The Do’s and Dont’s of Living an Unequally Yoked Marriage

Living an unequally yoked marriage is not easy, especially when one person is an atheist and the other decided six years into their marriage to convert to Catholicism. Whatever your faith denomination, or not, as the case may be, here are some quick Do’s and Dont’s that I’ve collected that may help you get through some of those tougher moments.

The Do's and Dont's of Living an Unequally Yoked Marriage. It takes work, prayer and patience by @fillpraycloset

Do ask your children to pray for your spouse. I don’t know where I heard this, but children’s prayer’s are powerful. Maybe it’s that scripture verse Matthew 19:14. Simply praying as a family for them to have a good day, or a safe flight is perfect.

Don’t tell your children to pray for the conversion of their parent’s soul. Don’t create a divide in your marriage this way. In essence what you’re doing is pitting your spouse against the rest of the family and if what you want is peace in your marriage, do your best to eliminate unnecessary us vs them scenarios.

Do participate in church activities. Faith is something that isn’t seen. Make your faith, new or not, visible to your spouse and sign up for a bible sharing study or a clean the church day. They’ll see that faith isn’t private, but shared in a community.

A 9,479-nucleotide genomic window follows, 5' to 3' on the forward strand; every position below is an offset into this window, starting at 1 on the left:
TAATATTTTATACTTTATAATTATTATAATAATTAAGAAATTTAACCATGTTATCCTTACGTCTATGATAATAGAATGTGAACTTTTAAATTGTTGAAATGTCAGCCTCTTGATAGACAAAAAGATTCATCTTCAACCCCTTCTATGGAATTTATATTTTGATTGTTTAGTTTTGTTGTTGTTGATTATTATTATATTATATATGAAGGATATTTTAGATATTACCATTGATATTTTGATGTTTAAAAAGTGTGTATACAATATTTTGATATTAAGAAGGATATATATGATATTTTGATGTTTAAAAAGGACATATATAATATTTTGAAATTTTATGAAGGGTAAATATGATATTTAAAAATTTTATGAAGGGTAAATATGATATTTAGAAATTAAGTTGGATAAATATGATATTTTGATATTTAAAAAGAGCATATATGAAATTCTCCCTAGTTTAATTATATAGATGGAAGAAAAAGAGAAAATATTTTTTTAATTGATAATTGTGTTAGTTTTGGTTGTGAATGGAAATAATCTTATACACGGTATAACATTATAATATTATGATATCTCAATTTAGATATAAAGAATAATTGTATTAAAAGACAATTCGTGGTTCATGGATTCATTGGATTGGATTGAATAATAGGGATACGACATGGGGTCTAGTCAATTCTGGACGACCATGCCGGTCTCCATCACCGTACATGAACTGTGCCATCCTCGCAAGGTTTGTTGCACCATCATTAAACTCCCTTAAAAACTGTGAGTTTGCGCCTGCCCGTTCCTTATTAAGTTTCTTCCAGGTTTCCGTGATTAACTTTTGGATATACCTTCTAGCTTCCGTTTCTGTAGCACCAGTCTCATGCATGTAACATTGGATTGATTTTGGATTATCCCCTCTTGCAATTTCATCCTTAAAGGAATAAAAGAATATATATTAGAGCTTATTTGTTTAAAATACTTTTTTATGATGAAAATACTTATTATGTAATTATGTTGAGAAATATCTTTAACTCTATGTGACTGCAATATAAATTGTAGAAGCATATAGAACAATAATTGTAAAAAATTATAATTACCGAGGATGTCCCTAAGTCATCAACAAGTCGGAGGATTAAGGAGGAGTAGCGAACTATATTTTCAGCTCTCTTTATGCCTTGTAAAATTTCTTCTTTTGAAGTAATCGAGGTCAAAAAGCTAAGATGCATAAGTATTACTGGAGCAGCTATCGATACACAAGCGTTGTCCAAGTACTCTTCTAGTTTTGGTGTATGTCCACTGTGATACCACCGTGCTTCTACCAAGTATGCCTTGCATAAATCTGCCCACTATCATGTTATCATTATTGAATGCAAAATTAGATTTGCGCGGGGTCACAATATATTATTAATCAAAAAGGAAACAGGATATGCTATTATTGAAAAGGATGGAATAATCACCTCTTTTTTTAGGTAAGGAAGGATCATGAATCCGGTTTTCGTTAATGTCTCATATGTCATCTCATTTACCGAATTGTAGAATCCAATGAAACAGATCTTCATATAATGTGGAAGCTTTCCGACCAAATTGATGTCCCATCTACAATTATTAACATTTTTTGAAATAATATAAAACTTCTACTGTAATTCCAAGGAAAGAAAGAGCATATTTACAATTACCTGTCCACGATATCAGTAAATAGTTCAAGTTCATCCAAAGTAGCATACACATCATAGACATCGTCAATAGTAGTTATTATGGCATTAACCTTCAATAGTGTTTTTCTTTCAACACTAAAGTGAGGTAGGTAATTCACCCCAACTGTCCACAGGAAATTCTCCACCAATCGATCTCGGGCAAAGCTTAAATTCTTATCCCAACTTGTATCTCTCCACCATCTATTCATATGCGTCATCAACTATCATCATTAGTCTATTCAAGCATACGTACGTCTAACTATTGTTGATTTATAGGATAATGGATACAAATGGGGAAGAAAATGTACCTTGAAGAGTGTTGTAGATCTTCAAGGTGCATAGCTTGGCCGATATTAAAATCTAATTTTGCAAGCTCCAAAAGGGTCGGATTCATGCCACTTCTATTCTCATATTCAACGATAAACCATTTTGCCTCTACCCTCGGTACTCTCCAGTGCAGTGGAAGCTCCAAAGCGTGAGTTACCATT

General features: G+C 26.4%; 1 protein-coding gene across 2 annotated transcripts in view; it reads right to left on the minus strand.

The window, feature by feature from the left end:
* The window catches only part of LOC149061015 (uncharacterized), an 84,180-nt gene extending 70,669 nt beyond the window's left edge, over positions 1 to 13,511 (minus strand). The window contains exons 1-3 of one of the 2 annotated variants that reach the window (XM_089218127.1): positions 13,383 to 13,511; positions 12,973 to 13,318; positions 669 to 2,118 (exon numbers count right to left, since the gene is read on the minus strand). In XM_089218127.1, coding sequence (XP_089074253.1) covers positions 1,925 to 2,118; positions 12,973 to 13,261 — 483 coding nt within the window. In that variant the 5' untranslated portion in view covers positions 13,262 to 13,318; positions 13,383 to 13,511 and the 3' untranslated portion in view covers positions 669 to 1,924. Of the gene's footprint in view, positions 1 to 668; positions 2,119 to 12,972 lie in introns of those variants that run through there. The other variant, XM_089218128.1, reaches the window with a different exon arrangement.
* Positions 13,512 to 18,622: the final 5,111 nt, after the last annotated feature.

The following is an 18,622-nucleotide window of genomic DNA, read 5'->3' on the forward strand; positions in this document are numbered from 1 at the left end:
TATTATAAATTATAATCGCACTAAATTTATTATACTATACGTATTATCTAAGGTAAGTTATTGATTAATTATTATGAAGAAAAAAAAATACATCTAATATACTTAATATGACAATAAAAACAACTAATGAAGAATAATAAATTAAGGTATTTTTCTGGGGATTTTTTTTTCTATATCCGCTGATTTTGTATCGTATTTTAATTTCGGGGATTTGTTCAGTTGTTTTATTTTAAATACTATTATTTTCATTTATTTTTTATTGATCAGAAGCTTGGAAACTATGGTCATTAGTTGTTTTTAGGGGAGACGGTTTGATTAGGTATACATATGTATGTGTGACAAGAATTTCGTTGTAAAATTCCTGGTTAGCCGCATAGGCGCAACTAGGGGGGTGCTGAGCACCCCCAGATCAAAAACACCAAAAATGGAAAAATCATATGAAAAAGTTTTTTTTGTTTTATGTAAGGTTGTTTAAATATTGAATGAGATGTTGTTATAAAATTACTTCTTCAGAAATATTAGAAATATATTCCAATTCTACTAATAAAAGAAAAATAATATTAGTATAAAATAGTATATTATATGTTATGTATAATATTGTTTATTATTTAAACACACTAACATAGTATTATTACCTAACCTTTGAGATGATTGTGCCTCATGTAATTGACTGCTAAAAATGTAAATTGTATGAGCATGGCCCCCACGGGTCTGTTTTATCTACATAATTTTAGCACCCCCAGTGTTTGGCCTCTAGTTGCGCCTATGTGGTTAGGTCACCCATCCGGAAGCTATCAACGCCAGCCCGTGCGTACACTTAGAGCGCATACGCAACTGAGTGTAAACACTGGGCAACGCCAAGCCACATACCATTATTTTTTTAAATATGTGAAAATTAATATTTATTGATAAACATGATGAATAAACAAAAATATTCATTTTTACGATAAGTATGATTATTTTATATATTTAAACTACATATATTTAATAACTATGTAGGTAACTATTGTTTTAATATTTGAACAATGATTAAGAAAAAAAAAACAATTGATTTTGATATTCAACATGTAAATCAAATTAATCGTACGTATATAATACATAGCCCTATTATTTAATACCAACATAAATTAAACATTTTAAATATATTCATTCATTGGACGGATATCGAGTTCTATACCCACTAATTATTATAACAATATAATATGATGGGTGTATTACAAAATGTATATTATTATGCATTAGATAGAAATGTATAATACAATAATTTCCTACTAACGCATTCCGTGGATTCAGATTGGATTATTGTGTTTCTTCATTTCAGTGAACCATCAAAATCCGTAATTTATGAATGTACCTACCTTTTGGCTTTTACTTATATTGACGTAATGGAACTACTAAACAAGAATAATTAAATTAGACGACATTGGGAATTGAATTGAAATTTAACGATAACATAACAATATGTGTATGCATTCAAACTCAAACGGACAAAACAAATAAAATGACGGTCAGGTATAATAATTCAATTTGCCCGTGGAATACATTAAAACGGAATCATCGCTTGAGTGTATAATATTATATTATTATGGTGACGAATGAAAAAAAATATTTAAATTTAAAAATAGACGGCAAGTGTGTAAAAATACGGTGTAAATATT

Don’t kill your schedule with every church activity. Remember that marriage is a vocation too and that is always priority with family. It’s about balance. If you’re a new convert, it’s easy to be so excited about your faith that you want to scream it from the rooftops and participate in everything. Pick one or two things and then journal girl, journal. That will get all the high energy stuff out, and you’ll have a great resource for yourself to look back on when things get tough.

Do spend quality time with your spouse. I know it may sound weird, but this new faith thing you got going, where you’re consuming all things God, it’s wonderful, but to your spouse it’s like they’re sharing the spotlight with an interloper. Don’t get me wrong, God is not an interloper. Just look at yourself through their eyes. They married you because of how you love, and they want that love showered on them.

Don’t assume your spouse isn’t interested. Just because they say they will never, ever, ever in a million, trillion, billion, years believe in anything other than your delicious rice and beans, don’t assume they don’t care. They love you and do care, just give them time to come around to your new found faith. Like all change, it takes time for a marriage to adjust.

Do show patience. A priest explained it to me like this: “Of course you’re frustrated, you are milestones away in your faith, and even if he doesn’t know it, he’s on a journey of faith too, but he’s like at the entrance to the journey. He’s checking out the door. Be patient with him” Remember how the door to your journey of faith fascinated and terrified you at the same time? Show a little patience.

Don’t argue over every tenet of the bible, or social doctrine. I know it’s hard, but sometimes, sometimes, you have to stay silent. For me, marriage trumps all. I know that’s the vocation I was called to and God understands the struggle in my heart. Peace and love in your marriage always. Of course, there was that one time that I caused a rift.

Do share the load. Have a good friend, priest or minister? Confide in them. This is tough stuff to work through by yourself and it’s not healthy to hold it all in. In fact, it can make you a little crazy. Ask for prayers to have the grace to be the spouse you are called to be. As a Catholic, I lean on the saints, but most of all Our Blessed Mother.